The ‘Elgin Marbles’, taken from the Parthenon, lie at the centre of a long-standing property dispute between Greece and the British Government. Encountering these sculptures in the British Museum for the first time, I was intrigued to learn that one of the decorative motifs adorning its carved stone form was known as ‘egg and tongue’. The sensuously rounded forms of eggs and tongues alternate and repeat along the borders of the monumental sculptures, an ancient pattern combining symbols of virility and fertility. The motif is widespread: several years later, walking through the ruined architecture of the Syrian city of Apamea, I found tumbled-down stones of Roman structures bearing this same pattern, rain-washed stones in a field of crocuses. In the music of Egg and Tongue, I play with ideas of patterning and fragmentation, cultural property and style. Familiar motifs repeat, adorn, are lost and take new shapes.
This work for String Quartet consists of four short movements, the titles of which are taken from poems by Janet Frame: The Icicles, The Stones, Moss and The Birch Trees. Each one is a kind of natural miniature, exploring stillness and the simple beauty of quiet sounds, and underpinned by a sense of gentle unease. The Icicles is a fragile, intimate movement without development, tiny fragments of tune colouring the sparse soundscape. The Stones sets up an insistent, pulsing rhythm that hints at the sustained violence to come in Moss, a much denser, edgier beast, a breaking point before the calm. In the final movement, the action is brought back to a quiet nostalgia, recalling the delicate, frail harmonies of the opening. The work as a whole owes much to the aesthetics of John Cage’s String Quartet in Four Parts and to Janet Frame’s virtuosic portrayal of New Zealand landscape.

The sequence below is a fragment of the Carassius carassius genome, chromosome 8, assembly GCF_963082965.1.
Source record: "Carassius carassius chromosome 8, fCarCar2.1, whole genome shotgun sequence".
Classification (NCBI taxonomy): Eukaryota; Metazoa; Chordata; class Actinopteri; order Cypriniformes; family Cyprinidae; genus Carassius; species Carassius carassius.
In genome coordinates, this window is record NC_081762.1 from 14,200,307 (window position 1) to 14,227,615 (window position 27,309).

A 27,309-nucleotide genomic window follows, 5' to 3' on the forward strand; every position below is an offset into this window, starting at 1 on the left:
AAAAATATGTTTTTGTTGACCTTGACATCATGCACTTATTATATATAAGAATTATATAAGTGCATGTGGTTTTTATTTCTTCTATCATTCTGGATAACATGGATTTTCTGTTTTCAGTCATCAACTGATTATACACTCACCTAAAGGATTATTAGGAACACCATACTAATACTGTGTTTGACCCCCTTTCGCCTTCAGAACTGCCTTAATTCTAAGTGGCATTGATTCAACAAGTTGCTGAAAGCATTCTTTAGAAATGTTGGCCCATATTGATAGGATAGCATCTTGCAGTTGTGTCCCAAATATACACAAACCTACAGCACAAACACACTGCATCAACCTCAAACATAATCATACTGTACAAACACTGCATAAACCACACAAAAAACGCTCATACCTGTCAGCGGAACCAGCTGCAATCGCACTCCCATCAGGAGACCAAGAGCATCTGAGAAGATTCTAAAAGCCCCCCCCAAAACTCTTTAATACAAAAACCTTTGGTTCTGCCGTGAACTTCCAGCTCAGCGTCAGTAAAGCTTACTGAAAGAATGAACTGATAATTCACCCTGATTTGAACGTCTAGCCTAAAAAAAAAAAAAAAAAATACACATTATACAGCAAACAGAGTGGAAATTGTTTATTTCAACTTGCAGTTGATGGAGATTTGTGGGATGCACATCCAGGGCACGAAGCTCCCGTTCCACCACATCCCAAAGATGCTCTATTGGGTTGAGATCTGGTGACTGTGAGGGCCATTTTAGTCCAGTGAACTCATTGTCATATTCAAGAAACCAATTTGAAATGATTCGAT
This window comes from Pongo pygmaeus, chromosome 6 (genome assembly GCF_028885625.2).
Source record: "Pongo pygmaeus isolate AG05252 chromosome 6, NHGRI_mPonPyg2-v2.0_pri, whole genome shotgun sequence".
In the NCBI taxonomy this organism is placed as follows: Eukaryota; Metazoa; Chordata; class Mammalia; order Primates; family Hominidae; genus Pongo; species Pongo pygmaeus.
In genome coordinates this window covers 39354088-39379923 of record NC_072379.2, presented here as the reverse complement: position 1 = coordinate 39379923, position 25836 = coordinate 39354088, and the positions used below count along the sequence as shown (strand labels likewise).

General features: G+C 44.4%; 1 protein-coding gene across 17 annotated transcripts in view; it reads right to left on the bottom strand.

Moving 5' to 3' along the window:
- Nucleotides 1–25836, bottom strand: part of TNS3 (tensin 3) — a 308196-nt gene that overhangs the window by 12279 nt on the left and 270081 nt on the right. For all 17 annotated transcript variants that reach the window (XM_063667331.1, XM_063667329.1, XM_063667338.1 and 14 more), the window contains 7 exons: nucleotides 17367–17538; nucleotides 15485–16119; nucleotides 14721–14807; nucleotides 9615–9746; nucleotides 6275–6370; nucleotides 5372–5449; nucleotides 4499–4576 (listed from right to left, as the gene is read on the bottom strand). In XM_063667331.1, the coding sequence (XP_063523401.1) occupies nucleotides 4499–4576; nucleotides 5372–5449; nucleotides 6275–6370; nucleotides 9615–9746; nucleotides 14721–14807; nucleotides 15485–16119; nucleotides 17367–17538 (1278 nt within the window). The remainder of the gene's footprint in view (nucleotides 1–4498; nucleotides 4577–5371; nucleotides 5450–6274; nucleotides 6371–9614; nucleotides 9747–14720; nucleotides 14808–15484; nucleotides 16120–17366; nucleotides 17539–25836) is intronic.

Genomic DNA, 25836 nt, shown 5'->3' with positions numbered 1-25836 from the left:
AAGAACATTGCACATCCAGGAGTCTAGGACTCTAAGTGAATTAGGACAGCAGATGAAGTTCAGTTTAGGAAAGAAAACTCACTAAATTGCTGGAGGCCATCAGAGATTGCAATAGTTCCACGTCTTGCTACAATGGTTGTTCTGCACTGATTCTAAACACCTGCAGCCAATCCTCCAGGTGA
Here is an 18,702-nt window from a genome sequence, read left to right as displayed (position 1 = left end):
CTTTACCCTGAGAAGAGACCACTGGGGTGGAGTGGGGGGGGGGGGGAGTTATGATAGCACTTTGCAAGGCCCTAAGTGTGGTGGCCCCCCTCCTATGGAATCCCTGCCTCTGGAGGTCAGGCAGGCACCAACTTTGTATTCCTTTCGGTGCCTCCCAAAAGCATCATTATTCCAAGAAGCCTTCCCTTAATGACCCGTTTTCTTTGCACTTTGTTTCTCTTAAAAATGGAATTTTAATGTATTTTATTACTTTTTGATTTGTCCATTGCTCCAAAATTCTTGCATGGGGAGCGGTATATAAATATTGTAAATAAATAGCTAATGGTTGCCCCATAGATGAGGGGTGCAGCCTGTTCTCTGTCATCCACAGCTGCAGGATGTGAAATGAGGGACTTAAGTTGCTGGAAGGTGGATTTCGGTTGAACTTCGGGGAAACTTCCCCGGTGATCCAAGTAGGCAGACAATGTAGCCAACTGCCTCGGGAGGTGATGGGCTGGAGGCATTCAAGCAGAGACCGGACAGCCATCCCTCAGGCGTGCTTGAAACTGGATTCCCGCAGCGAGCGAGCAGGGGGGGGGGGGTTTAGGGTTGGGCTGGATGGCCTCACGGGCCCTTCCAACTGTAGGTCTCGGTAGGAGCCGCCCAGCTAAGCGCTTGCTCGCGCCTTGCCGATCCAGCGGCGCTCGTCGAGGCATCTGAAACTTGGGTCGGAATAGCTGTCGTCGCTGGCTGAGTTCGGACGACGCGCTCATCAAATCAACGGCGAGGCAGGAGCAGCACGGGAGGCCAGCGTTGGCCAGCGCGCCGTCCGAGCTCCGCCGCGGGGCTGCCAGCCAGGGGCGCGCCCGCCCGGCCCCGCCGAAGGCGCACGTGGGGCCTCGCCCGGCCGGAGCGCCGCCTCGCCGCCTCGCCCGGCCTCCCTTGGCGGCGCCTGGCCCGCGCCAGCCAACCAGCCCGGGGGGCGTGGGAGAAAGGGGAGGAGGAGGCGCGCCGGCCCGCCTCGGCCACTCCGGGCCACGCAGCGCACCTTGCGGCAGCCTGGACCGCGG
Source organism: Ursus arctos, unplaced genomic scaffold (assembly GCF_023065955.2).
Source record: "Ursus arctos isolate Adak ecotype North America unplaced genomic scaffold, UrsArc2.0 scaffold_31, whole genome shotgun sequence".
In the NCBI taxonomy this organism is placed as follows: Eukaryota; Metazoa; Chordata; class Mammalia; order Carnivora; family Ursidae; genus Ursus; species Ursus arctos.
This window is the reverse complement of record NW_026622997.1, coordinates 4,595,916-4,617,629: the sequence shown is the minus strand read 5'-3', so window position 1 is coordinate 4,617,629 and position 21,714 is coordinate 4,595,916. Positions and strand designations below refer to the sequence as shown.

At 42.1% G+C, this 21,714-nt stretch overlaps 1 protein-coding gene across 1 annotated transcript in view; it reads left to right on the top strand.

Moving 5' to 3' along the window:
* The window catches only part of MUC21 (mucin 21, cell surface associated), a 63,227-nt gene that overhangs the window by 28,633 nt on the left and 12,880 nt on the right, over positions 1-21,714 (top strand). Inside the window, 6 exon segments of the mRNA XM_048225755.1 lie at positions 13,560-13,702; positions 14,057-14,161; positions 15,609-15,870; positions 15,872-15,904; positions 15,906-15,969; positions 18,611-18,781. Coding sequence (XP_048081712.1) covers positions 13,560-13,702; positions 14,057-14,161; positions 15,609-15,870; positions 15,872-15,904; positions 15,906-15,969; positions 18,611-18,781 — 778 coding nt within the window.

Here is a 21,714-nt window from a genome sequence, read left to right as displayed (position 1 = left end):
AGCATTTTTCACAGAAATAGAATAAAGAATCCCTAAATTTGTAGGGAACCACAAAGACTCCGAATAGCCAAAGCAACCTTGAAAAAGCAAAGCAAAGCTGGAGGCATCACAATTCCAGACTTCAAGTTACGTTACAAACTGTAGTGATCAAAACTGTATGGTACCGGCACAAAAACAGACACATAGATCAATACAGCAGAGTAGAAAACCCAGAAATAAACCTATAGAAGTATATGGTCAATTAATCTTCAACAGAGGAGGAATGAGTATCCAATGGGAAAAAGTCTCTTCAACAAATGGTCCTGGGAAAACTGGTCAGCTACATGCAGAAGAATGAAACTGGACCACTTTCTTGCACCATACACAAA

This work for string quartet centres around a chord of C sharp, F sharp, G sharp, and C which form the foundation on which other ideas are layered, so forming the “pyramid”. The work is designed to show to best advantage the varying qualities and timbres of stringed instruments.
Refrains, Cadenzas and Interludes for string quartet was composed in 1971 and was one of four works awarded prizes in the original compositions for string quartet competition administered by the APRA Music Committee in New Zealand and the New Zealand Broadcasting Corporation in that year.
As the title implies, the work contrasts three different styles of writing for strings. Four ‘refrains’ feature jagged rhythmic outbursts of short motives. Three cadenzas each for cello, viola and violin respectively present soloistic passages accompanied by sustained chordal textures. By contrast, the three Interludes are generally soft and reflective in mood.
Refrains, Cadenzas and Interludes was first performed at the 1972 Cambridge Summer Music School.
The first performance was given on the 27th November 1983 by the Amabile String Quartet (Alan Foster, Glenda Craven, Lyndsay Mountfort, Annemarie Meijers), the players all being members of the New Zealand Symphony Orchestra. The ‘String Quartet No.1’ was also performed at the National Art Gallery, Wellington in 1983, and at the University of Otago, Dunedin, NZ in 1986. ‘String Quartet No.1’ is a concise work written in an atonal and at times modernist language somewhat inspired by the music of Alban Berg and Arnold Schoenberg. The second movement is a kind of “Second Viennese waltz” – a reference to the Second Viennese School at the beginning of the 20th Century.